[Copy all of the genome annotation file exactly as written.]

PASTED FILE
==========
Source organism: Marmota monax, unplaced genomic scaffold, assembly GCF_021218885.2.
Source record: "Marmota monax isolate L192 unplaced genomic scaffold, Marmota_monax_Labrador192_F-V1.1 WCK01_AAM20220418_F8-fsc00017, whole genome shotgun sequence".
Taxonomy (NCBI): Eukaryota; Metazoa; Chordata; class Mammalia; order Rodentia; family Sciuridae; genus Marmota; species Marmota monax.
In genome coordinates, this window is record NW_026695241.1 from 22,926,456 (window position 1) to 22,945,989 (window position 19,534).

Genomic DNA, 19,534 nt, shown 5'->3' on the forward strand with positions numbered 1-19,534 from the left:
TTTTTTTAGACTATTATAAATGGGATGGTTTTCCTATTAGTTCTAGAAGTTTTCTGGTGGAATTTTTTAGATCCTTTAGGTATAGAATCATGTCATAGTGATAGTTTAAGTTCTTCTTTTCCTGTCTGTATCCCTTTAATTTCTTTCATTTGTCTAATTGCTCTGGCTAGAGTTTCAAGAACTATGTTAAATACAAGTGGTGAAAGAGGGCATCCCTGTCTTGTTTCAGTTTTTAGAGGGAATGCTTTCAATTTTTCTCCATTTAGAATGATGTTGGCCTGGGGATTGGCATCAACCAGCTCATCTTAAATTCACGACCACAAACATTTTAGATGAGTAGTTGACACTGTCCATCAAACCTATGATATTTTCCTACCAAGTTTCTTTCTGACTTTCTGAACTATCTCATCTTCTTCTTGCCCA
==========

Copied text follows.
Source organism: Marmota monax, unplaced genomic scaffold, assembly GCF_021218885.2.
Source record: "Marmota monax isolate L192 unplaced genomic scaffold, Marmota_monax_Labrador192_F-V1.1 WCK01_AAM20220418_F8-fsc00017, whole genome shotgun sequence".
Taxonomy (NCBI): Eukaryota; Metazoa; Chordata; class Mammalia; order Rodentia; family Sciuridae; genus Marmota; species Marmota monax.
In genome coordinates, this window is record NW_026695241.1 from 22,926,456 (window position 1) to 22,945,989 (window position 19,534).

Genomic DNA, 19,534 nt, shown 5'->3' on the forward strand with positions numbered 1-19,534 from the left:
TTTTTTTAGACTATTATAAATGGGATGGTTTTCCTATTAGTTCTAGAAGTTTTCTGGTGGAATTTTTTAGATCCTTTAGGTATAGAATCATGTCATAGTGATAGTTTAAGTTCTTCTTTTCCTGTCTGTATCCCTTTAATTTCTTTCATTTGTCTAATTGCTCTGGCTAGAGTTTCAAGAACTATGTTAAATACAAGTGGTGAAAGAGGGCATCCCTGTCTTGTTTCAGTTTTTAGAGGGAATGCTTTCAATTTTTCTCCATTTAGAATGATGTTGGCCTGGGGATTGGCATCAACCAGCTCATCTTAAATTCACGACCACAAACATTTTAGATGAGTAGTTGACACTGTCCATCAAACCTATGATATTTTCCTACCAAGTTTCTTTCTGACTTTCTGAACTATCTCATCTTCTTCTTGCCCA